"At midnight on the same Saturday, at the Janskerk, his favorite theater of operations in Utrecht, Graindelavoix took us to the exact opposite extreme: musical interpretation understood as a whimsical, almost irreverent exercise in postmodernity that tries to pass off as authentic, but It's nothing more than a gross hoax. Björn Schmelzer and his henchmen (seven singers and two lutenists) systematically shredded several works by the princeps musicorum, Josquin des Prez, a robbery made especially painful by the greatness—and helplessness—of the victim. The essence of the compositional and interpretive postulates of Renaissance polyphony is subverted in this extremely free approach in which the texture, the wonders of imitative counterpoint or the texts (sometimes simultaneously in two languages) become a viscous mush with bumps in form of repeated tics ad nauseam: score in hand, it is not easy to even know what compass we are in, such is the indigestible sound concoction that reaches our ears. Johannes Ockeghem must have turned over in his grave when he heard Nymphes de bois, a déploration in his memory, reduced to rubble, and its author, Josquin des Prez, had to do the same while the attack on O mors inevitabilis was perpetrated, an equivalent planto after his death composed by Hieronymus Vinders. The incipit of Josquin's latest chanson was prepared for the occasion: Regretz sans fin. Piece after piece, wonder after wonder, hearing this unique music thus dismantled produced infinite, endless sorrow. Fortunately, the concert, a few hours before, by Sébastian Daucé and his Ensemble Correspondances acted as an antidote to be able to forget the hoax as soon as possible and long remember what was memorable."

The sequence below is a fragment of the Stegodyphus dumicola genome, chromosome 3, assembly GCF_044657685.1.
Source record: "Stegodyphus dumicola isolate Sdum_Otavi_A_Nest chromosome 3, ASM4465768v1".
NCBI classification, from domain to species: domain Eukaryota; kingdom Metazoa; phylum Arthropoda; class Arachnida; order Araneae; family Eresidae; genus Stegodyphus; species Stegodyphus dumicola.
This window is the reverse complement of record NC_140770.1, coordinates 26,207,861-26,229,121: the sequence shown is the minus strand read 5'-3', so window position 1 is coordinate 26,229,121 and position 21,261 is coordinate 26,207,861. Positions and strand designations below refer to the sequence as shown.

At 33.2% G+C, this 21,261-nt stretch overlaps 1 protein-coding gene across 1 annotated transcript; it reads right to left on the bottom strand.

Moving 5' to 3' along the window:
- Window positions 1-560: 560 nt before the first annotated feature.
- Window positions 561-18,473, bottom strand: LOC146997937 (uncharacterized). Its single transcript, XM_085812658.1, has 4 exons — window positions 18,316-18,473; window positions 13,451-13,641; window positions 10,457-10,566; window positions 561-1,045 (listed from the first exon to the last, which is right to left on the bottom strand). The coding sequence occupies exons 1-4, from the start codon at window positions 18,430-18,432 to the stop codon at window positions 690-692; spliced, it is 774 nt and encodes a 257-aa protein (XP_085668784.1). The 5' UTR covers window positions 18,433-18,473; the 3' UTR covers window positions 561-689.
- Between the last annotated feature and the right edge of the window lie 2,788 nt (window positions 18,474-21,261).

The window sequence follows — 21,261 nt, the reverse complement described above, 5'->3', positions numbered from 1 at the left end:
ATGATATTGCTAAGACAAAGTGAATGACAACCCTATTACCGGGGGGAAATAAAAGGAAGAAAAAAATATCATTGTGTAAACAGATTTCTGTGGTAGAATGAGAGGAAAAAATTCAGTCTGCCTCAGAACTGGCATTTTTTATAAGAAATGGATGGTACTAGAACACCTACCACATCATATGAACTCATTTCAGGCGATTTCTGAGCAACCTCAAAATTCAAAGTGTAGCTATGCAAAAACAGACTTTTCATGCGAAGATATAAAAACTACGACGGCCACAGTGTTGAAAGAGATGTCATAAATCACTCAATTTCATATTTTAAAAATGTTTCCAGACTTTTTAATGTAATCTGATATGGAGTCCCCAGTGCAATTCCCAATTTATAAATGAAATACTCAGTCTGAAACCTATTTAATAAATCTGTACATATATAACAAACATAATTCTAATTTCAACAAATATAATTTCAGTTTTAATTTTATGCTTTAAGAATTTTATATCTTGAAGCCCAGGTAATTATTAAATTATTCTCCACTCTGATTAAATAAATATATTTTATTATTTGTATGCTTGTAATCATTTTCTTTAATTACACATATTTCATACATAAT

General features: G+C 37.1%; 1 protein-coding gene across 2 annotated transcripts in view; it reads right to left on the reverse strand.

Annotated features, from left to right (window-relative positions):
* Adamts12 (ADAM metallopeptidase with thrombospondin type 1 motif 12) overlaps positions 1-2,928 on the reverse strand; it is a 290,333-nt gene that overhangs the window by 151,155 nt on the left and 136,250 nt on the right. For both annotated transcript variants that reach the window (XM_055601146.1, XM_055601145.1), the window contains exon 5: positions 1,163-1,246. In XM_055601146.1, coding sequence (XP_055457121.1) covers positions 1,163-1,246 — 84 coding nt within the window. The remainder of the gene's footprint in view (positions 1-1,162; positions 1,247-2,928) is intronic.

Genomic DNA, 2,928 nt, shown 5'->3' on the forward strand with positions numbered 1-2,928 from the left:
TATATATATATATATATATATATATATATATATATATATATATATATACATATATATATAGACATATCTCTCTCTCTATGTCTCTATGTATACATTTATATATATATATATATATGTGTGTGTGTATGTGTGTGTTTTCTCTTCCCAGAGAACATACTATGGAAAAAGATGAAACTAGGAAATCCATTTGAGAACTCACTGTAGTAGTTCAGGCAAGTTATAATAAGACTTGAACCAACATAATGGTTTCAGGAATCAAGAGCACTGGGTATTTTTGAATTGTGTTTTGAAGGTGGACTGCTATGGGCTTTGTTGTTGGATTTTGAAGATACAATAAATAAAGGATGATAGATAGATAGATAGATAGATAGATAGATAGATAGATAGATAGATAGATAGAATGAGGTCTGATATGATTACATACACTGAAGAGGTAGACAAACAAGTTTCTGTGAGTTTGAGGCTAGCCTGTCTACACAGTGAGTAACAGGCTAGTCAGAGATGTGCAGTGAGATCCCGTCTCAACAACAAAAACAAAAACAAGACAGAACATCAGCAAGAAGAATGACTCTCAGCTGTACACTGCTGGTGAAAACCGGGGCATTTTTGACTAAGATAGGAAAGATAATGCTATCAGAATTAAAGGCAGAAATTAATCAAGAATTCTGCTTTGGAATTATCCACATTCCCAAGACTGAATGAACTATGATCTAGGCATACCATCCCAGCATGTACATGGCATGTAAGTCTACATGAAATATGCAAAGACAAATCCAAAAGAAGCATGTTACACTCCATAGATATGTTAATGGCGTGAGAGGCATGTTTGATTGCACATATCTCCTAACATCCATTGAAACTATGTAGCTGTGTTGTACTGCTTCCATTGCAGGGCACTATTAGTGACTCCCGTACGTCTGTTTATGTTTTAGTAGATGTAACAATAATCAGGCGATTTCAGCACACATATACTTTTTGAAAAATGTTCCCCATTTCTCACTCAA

Luis Gago, El País, 5 September 2022 (English version: google translate)